This is one in a series of profiles about our 2022 Alumni Award honorees and Fellowship inductees. 
All our honorees and inductees will be honored at Grady Salutes: Celebrating Achievement, Leadership and Commitment on April 29, 2022 at Athens Cotton Press. Please visit our Grady Salutes registration webpage for more details. 


Alumni Award Profile: Julie Wolfe

Julie Wolfe’s (ABJ ’03) path to the news director’s chair at Seattle’s legacy television station KING 5 started at the University of Georgia, where she was president of DiGamma Kappa and news director at WUOG. She started her career as a reporter at KGWN in Cheyenne, WY, WGRZ in Buffalo, NY, and WXIA in Atlanta. When social media bloomed as a publishing platform, Wolfe turned her attention to digital journalism, taking on the roles of social media manager and then digital director at WXIA, before becoming the assistant news director. 

She took over as news director at WHAS in Louisville in 2018, leading the team through award-winning coverage of the Breonna Taylor case and launching its Emmy-winning investigative unit, FOCUS. Wolfe has been the news director at KING 5 in Seattle since June 2021. She served as a board member of RTDNA and is a graduate of The Carole Kneeland Project for Responsible Journalism and the Center for Creative Leadership.

Following is a brief interview with Wolfe:

GC: What skill(s) should graduates and young alumni focus on to have success early in their careers? 

JW: Relentless optimism. You need both. Optimism without relentlessness is just wearing rose-colored glasses. Young journalists need to remember that what they do is important, and when done well, has a lasting and positive impact on their community.

Wolfe organizing live wall-to-wall coverage as news director at WHAS in Louisville. (Photo: submitted)
GC: What is it about the broadcast news field that appeals the most to you? Why did you decide to enter that field?

JW: I’m one of those people who knew what I wanted to do from the time I was young. The idea of telling important stories that helps people make more informed decisions was something I felt I could dedicate a career to pursuing. Every day is different, and there is nothing that compares to the energy and adrenaline of a group of journalists working together on a big news day. 

GC: What do you miss the most about being at UGA?

JW: I made lifetime friends during my time at UGA. Now, more than 20 years later, we’re spread around the country, but still support each other and cheer for the Dawgs. 

Wolfe with a group of KING 5 journalists outside KING 5 studios in Seattle, WA. (Photo: submitted)
GC: What would you tell your 20-year-old self?

JW: It’s okay to take a breath, a moment, a year. I was in such a hurry to get to the next step at every phase of my career, I look back and realize I didn’t always get the most out of where I was before moving to the next chapter. Right now, at 20 years old, you’re building who you ARE. There’s plenty of time to build what you’ll DO.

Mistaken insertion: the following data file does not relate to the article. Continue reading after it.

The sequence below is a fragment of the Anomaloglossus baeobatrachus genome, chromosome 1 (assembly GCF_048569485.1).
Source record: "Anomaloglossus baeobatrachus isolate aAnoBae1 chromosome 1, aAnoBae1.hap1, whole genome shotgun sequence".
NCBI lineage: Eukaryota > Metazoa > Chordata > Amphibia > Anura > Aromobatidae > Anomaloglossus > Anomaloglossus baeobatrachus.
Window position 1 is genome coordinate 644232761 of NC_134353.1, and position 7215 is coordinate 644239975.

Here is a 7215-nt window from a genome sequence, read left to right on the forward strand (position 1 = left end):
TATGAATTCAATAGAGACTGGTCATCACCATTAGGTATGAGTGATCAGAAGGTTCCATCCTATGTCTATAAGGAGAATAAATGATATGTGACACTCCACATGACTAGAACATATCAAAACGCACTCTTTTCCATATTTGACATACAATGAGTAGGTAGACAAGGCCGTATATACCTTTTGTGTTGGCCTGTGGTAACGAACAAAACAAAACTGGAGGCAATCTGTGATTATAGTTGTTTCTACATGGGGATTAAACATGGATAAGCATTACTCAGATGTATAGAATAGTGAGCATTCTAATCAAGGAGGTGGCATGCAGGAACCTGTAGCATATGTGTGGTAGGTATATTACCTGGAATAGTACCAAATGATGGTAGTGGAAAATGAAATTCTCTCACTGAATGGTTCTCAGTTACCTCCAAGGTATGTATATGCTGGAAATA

GC: What does this recognition mean to you?

JW: When Dean Davis called me about the award, I was so overwhelmed. It’s a difficult time to be a journalist. As a leader in journalism right now, I feel a huge responsibility to leave our industry in a better place: a place where we can continue to do important and vital work, dedicated to facts. A recognition at mid-career is a nod that you’ve done some things but have a lot more to do. It’s a position I’m embracing, and this celebration, to me, is a reminder that there is so much work left to be done. 

GC: What are your best strategies for keeping up to date with industry advancements?
Wolfe with Sr. Assignment Editor Kendra Gilbert KING 5. (Photo: submitted)

JW: Consuming news on all platforms exposes me to up-to-date information, but also creative and interesting ways to communicate that information. I’m an avid podcast listener so I can multitask. I also consume much of my news on mobile, and I think there’s still a lot of interactive presentation work to do on how we present news on the platform where people are consuming on the go. With Neilson now including BBO homes  (Broadband Only), we’re better poised to understand how viewers are watching local news on those platforms. While it’s important to keep searching for the best ways to use technology to collect, understand and deliver news, it’s also important to me that LOCAL JOURNALISM remains at the center of those advancements.

GC: Is there anything else you would like to share?

JW: Grady College of Journalism will always hold a special place in my heart. It’s where the seeds of this career, this life, were first planted. Because of the great professors and great experiences I had then, I’ve built a fulfilling journalism career on that foundation.

This is one in a series of profiles about our 2022 Alumni Award honorees and Fellowship inductees. 
All our honorees and inductees will be honored at Grady Salutes: Celebrating Achievement, Leadership and Commitment on April 29, 2022 at Athens Cotton Press. Please visit our Grady Salutes registration webpage for more details.